Economic Week - May 22

by Nick Clark


GDT rises 

Dairy prices lifted 1.0% at this week’s Global Dairy Trade auction. 

Although whole milk powder (easily the biggest commodity by volume) was down 0.5%, skim milk powder and anhydrous milk fat (the next two biggest) lifted 6.7% and 2.7% respectively. Butter, cheddar, and rennet casein all fell in price, but lactose jumped 15.6%. 

Overall, the average selling price was $US2,907 and 16,787 tonnes of product were sold. 

Since the start of April, the GDT Price Index has risen twice and fallen twice.  However, the Price Index is down 15.9% compared to the same time last year. 


Fonterra’s update 

Fonterra has reported a sharp lift in its earnings for the first nine months of its financial year, with total group normalised Earnings Before Interest and Tax for the nine months to 30 April of $815 million, up $301 million on the same time last year.  This is a good result but Covid-19’s impact on the global economy is expected to weigh on the current fourth quarter. 

Fonterra has narrowed the forecast range for its 2019/20 milk price to $7.10-$7.30 per kg milk solids (kgMS), which is towards the lower end of its previous forecast $7.00-$7.60. 

Looking ahead to the upcoming 2020/21 season, Fonterra made an opening forecast milk price of $5.40-$6.90 per kgMS and set an advance rate schedule at the mid-point of $6.15. 

Fonterra said it will contribute about $11 billion to the New Zealand economy through the milk price to farmers.  This contribution will be invaluable during these troubling economic times. 


Food Price Index 

Food prices rose 1.0% in the month of April to be up 4.4% for the year to April 2020, according to Statistics NZ’s monthly Food Price Index. 

In April 2020 compared with March 2020: 

  • Fruit and vegetable prices rose 1.2% (but fell 1.1% after seasonal adjustment), with fruit down 3.6% but vegetables up 4.7%. 

  • Meat, poultry, and fish prices fell 0.6%, with beef and veal down 1.2% and mutton, lamb, and hogget down 3.7%. 

  • Grocery food prices rose 1.1%, with breads and cereals up 1.5% and milk, cheese, and eggs up 0.4%. 


For the year ended April 2020: 

  • Fruit and vegetable prices increased 2.7%, with fruit down 5.6% but vegetables up 9.4%.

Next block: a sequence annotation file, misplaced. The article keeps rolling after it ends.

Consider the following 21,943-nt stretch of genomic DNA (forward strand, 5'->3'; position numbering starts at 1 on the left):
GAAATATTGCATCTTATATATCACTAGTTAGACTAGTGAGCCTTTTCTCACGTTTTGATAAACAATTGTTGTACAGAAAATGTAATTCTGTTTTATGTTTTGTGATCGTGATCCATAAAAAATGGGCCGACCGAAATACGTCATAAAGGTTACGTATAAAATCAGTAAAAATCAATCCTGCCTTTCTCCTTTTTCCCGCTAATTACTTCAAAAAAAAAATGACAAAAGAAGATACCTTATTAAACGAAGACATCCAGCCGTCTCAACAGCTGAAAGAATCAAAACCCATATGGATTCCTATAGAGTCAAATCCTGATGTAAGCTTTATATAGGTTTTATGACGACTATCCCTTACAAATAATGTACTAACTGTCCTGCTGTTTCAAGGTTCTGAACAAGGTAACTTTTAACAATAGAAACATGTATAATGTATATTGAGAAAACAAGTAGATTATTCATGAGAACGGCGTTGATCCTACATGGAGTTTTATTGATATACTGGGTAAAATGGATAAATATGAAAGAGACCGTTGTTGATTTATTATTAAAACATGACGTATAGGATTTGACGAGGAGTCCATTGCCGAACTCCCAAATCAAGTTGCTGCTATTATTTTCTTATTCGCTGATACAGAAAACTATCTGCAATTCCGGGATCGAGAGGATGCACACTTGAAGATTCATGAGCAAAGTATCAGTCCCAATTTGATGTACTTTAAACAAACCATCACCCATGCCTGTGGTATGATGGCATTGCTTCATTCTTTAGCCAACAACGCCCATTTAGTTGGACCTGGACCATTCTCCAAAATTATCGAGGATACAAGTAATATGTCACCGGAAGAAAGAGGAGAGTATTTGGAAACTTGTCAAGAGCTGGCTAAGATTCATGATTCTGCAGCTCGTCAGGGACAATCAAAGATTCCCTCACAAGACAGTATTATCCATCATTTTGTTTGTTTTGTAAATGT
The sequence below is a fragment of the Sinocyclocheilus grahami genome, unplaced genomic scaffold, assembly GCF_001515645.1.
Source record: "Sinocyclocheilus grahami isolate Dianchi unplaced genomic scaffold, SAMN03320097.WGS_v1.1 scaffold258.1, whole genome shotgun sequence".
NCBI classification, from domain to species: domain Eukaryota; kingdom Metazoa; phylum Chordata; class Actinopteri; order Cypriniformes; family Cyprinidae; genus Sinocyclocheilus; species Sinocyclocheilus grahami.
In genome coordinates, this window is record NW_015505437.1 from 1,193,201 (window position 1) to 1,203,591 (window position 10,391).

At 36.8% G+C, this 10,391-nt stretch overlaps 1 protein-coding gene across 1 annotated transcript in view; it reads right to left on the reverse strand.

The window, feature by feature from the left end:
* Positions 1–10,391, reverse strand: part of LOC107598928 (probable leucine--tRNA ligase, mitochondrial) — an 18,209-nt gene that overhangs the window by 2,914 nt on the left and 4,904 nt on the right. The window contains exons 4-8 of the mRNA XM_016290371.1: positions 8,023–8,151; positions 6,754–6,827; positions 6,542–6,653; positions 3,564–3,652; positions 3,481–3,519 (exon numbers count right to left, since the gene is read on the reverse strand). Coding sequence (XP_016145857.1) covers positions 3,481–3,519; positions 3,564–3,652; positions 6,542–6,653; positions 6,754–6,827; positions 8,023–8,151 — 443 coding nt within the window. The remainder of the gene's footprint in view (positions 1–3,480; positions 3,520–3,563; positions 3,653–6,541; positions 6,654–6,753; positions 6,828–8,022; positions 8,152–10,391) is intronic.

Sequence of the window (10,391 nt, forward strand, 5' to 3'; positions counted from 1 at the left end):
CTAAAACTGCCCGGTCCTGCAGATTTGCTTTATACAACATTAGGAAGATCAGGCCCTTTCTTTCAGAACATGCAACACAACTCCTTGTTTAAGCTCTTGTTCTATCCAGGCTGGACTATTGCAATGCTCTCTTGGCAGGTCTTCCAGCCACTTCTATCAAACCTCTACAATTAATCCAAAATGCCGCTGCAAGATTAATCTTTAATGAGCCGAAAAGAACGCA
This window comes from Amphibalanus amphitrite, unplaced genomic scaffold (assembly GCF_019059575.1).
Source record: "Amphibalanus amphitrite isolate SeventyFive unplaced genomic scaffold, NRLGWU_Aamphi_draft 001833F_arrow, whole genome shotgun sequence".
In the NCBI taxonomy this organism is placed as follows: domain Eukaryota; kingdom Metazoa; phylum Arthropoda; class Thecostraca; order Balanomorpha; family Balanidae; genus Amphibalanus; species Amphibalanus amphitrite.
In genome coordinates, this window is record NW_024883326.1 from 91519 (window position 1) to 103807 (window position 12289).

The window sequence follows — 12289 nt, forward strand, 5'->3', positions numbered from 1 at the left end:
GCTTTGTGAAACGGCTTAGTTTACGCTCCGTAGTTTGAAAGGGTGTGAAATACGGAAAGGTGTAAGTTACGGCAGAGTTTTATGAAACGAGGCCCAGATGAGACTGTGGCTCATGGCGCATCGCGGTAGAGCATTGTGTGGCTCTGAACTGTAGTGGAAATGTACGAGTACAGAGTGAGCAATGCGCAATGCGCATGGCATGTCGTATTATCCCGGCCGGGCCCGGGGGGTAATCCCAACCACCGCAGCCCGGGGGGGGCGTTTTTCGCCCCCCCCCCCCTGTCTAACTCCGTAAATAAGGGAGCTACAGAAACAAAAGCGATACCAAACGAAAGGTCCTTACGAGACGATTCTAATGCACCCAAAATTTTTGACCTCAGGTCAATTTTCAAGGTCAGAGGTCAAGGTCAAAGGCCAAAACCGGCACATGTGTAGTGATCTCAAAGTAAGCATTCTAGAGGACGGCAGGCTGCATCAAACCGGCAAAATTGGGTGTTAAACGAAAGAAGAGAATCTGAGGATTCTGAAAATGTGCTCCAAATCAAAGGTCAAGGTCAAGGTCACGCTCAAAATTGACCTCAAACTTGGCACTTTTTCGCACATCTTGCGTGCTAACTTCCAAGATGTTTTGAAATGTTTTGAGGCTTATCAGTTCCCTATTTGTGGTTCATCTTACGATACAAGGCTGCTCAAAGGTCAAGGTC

• Meat, poultry, and fish prices increased 6.2%, with beef and veal up 11.9% and mutton, lamb, and hogget up 3.1%. 

  • Grocery food prices increased 4.2%, with breads and cereals up 5.1% and milk, cheese, and eggs up 5.9%. 


The annual increase of 4.4% was the largest in eight years. 

Drought hits sheep and beef prices

Prices for goods produced in New Zealand were flat in the March 2020 quarter, although prices received by sheep and beef farmers were hit hard by the drought. 

Statistics NZ’s quarterly Producer Price Index for outputs across all industries rose 0.1% for the quarter. However, this apparent stability was not felt by sheep, beef cattle and grains farmers, with their output prices down 11.5%.   This sharp fall coincided with dry conditions in many parts of New Zealand, with many farmers sending stock off to meat works early because of the drought. Output prices for dairy cattle farmers were down 0.6%. 

For the year to March 2020, overall output prices were up 2.2%, with those for dairy cattle farmers up 12.7% and those for sheep, beef cattle and grains farmers up 2.5%. 

Meanwhile the input prices index fell 0.3% for the quarter across all industries.  Input prices for dairy cattle farmers were up 0.4% but those for sheep, beef cattle, and grains farmers were down 0.9%.   

For the year to March 2020, overall input prices were up 1.2%, with those for dairy cattle farmers up 2.0% and those for sheep, beef cattle and grains farmers down 0.3%. 


Farm expenses inflation slows